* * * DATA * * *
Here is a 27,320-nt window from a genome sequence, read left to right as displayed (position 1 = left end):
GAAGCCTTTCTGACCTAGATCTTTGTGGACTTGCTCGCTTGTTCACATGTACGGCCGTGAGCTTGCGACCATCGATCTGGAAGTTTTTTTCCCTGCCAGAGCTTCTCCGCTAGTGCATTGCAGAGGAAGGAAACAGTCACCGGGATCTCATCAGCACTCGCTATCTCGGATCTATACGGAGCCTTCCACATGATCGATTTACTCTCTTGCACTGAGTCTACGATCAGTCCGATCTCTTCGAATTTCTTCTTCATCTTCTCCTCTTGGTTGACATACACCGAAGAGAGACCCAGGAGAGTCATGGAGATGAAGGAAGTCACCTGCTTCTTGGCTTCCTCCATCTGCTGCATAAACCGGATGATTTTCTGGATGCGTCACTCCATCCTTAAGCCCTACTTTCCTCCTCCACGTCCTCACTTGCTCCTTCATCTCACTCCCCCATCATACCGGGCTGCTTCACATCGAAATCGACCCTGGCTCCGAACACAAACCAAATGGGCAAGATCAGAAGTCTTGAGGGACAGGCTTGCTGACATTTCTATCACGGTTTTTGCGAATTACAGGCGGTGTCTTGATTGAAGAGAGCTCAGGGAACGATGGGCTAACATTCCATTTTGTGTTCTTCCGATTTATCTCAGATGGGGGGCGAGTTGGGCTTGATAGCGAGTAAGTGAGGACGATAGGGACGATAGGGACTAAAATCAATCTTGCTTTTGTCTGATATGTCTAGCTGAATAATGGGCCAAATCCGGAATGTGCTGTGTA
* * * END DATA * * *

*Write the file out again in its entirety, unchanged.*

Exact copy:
Here is a 27,320-nt window from a genome sequence, read left to right as displayed (position 1 = left end):
GAAGCCTTTCTGACCTAGATCTTTGTGGACTTGCTCGCTTGTTCACATGTACGGCCGTGAGCTTGCGACCATCGATCTGGAAGTTTTTTTCCCTGCCAGAGCTTCTCCGCTAGTGCATTGCAGAGGAAGGAAACAGTCACCGGGATCTCATCAGCACTCGCTATCTCGGATCTATACGGAGCCTTCCACATGATCGATTTACTCTCTTGCACTGAGTCTACGATCAGTCCGATCTCTTCGAATTTCTTCTTCATCTTCTCCTCTTGGTTGACATACACCGAAGAGAGACCCAGGAGAGTCATGGAGATGAAGGAAGTCACCTGCTTCTTGGCTTCCTCCATCTGCTGCATAAACCGGATGATTTTCTGGATGCGTCACTCCATCCTTAAGCCCTACTTTCCTCCTCCACGTCCTCACTTGCTCCTTCATCTCACTCCCCCATCATACCGGGCTGCTTCACATCGAAATCGACCCTGGCTCCGAACACAAACCAAATGGGCAAGATCAGAAGTCTTGAGGGACAGGCTTGCTGACATTTCTATCACGGTTTTTGCGAATTACAGGCGGTGTCTTGATTGAAGAGAGCTCAGGGAACGATGGGCTAACATTCCATTTTGTGTTCTTCCGATTTATCTCAGATGGGGGGCGAGTTGGGCTTGATAGCGAGTAAGTGAGGACGATAGGGACGATAGGGACTAAAATCAATCTTGCTTTTGTCTGATATGTCTAGCTGAATAATGGGCCAAATCCGGAATGTGCTGTGTA